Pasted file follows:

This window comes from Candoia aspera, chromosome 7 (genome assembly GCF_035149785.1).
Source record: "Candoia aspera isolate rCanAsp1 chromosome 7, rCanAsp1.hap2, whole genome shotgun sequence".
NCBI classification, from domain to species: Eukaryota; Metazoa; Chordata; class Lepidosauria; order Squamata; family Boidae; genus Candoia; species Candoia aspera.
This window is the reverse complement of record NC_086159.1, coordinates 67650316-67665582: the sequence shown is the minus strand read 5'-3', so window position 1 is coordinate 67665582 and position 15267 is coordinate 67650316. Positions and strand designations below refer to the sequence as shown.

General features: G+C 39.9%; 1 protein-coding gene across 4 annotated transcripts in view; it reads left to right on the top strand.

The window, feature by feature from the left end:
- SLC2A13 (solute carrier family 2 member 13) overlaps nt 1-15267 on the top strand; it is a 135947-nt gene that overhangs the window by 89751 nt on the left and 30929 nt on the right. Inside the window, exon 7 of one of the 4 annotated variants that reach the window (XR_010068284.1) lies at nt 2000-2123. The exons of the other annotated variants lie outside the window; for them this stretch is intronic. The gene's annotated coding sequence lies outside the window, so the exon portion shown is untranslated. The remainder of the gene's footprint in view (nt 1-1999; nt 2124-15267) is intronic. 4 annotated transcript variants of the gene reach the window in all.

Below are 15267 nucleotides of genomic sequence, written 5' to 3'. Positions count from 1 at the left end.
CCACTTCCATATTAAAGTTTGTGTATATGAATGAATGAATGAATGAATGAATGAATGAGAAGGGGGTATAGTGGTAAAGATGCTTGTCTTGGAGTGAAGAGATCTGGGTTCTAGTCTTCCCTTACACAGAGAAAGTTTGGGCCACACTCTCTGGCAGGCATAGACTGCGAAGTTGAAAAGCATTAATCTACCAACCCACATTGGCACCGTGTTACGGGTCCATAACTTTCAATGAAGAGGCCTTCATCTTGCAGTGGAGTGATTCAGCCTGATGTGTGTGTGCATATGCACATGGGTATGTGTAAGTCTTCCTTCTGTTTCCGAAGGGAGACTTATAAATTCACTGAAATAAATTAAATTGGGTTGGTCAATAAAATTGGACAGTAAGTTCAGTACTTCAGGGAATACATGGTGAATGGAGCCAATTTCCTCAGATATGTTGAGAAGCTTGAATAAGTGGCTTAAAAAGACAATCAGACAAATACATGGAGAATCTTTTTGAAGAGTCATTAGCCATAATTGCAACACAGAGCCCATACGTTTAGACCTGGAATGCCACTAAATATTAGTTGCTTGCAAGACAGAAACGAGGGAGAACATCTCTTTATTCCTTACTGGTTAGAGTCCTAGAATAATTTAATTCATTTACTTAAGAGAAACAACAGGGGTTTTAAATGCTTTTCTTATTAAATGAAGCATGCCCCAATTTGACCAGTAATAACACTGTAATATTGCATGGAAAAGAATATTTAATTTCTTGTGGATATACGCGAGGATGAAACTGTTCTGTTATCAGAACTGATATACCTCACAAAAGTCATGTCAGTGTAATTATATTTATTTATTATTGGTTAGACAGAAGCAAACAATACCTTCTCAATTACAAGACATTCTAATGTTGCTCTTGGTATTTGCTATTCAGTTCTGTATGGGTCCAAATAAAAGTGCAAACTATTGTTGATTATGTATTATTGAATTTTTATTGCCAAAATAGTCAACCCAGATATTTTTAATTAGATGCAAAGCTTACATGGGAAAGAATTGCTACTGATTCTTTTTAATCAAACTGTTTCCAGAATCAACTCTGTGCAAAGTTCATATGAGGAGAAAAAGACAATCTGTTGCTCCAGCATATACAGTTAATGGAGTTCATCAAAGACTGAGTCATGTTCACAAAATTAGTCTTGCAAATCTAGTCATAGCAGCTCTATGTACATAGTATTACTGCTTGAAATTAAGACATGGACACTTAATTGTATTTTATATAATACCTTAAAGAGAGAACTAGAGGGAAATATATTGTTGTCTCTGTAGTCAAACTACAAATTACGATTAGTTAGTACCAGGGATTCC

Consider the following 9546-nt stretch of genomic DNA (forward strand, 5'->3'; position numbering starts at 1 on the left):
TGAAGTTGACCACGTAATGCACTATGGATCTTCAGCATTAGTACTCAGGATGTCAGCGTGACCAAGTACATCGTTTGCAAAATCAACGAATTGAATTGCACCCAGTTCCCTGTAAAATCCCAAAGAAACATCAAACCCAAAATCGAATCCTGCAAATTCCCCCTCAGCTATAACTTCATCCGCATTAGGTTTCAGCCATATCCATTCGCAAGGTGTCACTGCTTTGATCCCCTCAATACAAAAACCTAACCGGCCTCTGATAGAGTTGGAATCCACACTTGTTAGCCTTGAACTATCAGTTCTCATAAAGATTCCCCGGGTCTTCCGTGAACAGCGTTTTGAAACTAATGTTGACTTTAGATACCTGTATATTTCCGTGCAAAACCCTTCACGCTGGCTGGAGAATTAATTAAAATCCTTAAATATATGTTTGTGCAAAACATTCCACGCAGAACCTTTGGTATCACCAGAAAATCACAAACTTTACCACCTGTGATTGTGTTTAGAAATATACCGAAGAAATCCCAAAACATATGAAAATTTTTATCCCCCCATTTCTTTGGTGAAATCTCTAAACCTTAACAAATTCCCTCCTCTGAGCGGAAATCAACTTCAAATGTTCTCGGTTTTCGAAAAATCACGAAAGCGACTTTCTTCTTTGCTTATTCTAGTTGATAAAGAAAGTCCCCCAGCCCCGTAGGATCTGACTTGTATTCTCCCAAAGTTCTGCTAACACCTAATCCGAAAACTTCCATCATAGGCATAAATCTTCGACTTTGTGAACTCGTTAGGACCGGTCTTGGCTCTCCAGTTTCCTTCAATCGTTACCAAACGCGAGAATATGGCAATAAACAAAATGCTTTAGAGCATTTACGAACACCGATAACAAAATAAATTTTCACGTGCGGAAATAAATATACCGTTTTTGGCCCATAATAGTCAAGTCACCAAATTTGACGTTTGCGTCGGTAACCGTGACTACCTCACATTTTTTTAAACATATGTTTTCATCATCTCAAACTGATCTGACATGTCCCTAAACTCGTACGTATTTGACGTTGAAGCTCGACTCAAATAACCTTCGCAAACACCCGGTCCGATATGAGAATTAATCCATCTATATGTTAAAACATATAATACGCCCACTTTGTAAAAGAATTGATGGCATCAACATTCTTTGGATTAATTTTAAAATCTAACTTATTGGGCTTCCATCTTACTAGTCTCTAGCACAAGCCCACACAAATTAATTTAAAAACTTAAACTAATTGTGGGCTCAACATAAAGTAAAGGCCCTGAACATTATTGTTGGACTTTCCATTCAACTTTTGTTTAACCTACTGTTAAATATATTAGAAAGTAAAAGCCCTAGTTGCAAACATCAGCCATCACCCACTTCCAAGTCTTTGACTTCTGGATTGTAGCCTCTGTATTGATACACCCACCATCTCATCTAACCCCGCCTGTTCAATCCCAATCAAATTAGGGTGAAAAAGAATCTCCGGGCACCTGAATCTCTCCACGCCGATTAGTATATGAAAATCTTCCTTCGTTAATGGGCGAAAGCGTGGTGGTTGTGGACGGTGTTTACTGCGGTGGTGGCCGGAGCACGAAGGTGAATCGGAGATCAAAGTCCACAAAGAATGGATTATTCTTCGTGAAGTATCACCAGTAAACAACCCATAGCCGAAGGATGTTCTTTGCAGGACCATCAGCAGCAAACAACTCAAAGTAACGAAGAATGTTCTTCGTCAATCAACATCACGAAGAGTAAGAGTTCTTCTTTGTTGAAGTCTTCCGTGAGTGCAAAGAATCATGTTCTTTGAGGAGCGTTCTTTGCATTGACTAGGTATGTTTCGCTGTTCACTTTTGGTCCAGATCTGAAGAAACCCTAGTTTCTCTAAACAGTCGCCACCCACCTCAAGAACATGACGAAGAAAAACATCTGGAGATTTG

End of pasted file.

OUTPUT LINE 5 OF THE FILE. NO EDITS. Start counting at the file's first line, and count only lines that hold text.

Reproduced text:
General features: G+C 39.9%; 1 protein-coding gene across 4 annotated transcripts in view; it reads left to right on the top strand.